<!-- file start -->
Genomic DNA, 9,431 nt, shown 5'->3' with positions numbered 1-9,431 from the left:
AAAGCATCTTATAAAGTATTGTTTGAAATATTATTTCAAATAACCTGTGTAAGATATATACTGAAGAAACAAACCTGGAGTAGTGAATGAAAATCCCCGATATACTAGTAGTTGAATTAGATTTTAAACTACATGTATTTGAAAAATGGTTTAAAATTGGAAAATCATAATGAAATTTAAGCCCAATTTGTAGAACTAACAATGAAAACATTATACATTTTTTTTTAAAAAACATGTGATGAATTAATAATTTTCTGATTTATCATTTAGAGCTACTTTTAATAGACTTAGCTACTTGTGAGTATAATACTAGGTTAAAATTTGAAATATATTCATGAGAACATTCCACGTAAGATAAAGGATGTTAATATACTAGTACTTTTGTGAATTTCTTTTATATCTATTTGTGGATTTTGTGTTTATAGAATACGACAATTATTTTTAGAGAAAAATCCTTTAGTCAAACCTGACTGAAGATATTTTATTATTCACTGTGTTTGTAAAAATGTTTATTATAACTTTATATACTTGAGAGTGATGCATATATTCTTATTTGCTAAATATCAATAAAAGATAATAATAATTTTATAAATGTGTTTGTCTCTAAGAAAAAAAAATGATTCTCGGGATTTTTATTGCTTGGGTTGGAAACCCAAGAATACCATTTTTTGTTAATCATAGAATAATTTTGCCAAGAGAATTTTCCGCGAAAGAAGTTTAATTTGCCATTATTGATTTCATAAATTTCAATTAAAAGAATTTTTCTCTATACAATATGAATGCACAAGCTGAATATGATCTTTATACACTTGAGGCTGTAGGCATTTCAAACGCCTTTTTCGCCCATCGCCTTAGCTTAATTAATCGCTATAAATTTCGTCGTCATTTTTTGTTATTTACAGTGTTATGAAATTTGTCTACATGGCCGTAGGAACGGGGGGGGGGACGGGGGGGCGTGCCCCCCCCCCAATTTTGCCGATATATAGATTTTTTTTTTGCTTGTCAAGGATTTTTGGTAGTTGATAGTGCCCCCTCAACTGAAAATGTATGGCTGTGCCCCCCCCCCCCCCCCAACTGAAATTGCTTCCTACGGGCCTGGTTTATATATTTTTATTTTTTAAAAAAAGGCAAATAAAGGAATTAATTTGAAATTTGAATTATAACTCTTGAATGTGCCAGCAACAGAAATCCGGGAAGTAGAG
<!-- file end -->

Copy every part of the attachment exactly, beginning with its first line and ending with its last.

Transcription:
Genomic DNA, 9,431 nt, shown 5'->3' with positions numbered 1-9,431 from the left:
AAAGCATCTTATAAAGTATTGTTTGAAATATTATTTCAAATAACCTGTGTAAGATATATACTGAAGAAACAAACCTGGAGTAGTGAATGAAAATCCCCGATATACTAGTAGTTGAATTAGATTTTAAACTACATGTATTTGAAAAATGGTTTAAAATTGGAAAATCATAATGAAATTTAAGCCCAATTTGTAGAACTAACAATGAAAACATTATACATTTTTTTTTAAAAAACATGTGATGAATTAATAATTTTCTGATTTATCATTTAGAGCTACTTTTAATAGACTTAGCTACTTGTGAGTATAATACTAGGTTAAAATTTGAAATATATTCATGAGAACATTCCACGTAAGATAAAGGATGTTAATATACTAGTACTTTTGTGAATTTCTTTTATATCTATTTGTGGATTTTGTGTTTATAGAATACGACAATTATTTTTAGAGAAAAATCCTTTAGTCAAACCTGACTGAAGATATTTTATTATTCACTGTGTTTGTAAAAATGTTTATTATAACTTTATATACTTGAGAGTGATGCATATATTCTTATTTGCTAAATATCAATAAAAGATAATAATAATTTTATAAATGTGTTTGTCTCTAAGAAAAAAAAATGATTCTCGGGATTTTTATTGCTTGGGTTGGAAACCCAAGAATACCATTTTTTGTTAATCATAGAATAATTTTGCCAAGAGAATTTTCCGCGAAAGAAGTTTAATTTGCCATTATTGATTTCATAAATTTCAATTAAAAGAATTTTTCTCTATACAATATGAATGCACAAGCTGAATATGATCTTTATACACTTGAGGCTGTAGGCATTTCAAACGCCTTTTTCGCCCATCGCCTTAGCTTAATTAATCGCTATAAATTTCGTCGTCATTTTTTGTTATTTACAGTGTTATGAAATTTGTCTACATGGCCGTAGGAACGGGGGGGGGGACGGGGGGGCGTGCCCCCCCCCCAATTTTGCCGATATATAGATTTTTTTTTTGCTTGTCAAGGATTTTTGGTAGTTGATAGTGCCCCCTCAACTGAAAATGTATGGCTGTGCCCCCCCCCCCCCCCCAACTGAAATTGCTTCCTACGGGCCTGGTTTATATATTTTTATTTTTTAAAAAAAGGCAAATAAAGGAATTAATTTGAAATTTGAATTATAACTCTTGAATGTGCCAGCAACAGAAATCCGGGAAGTAGAG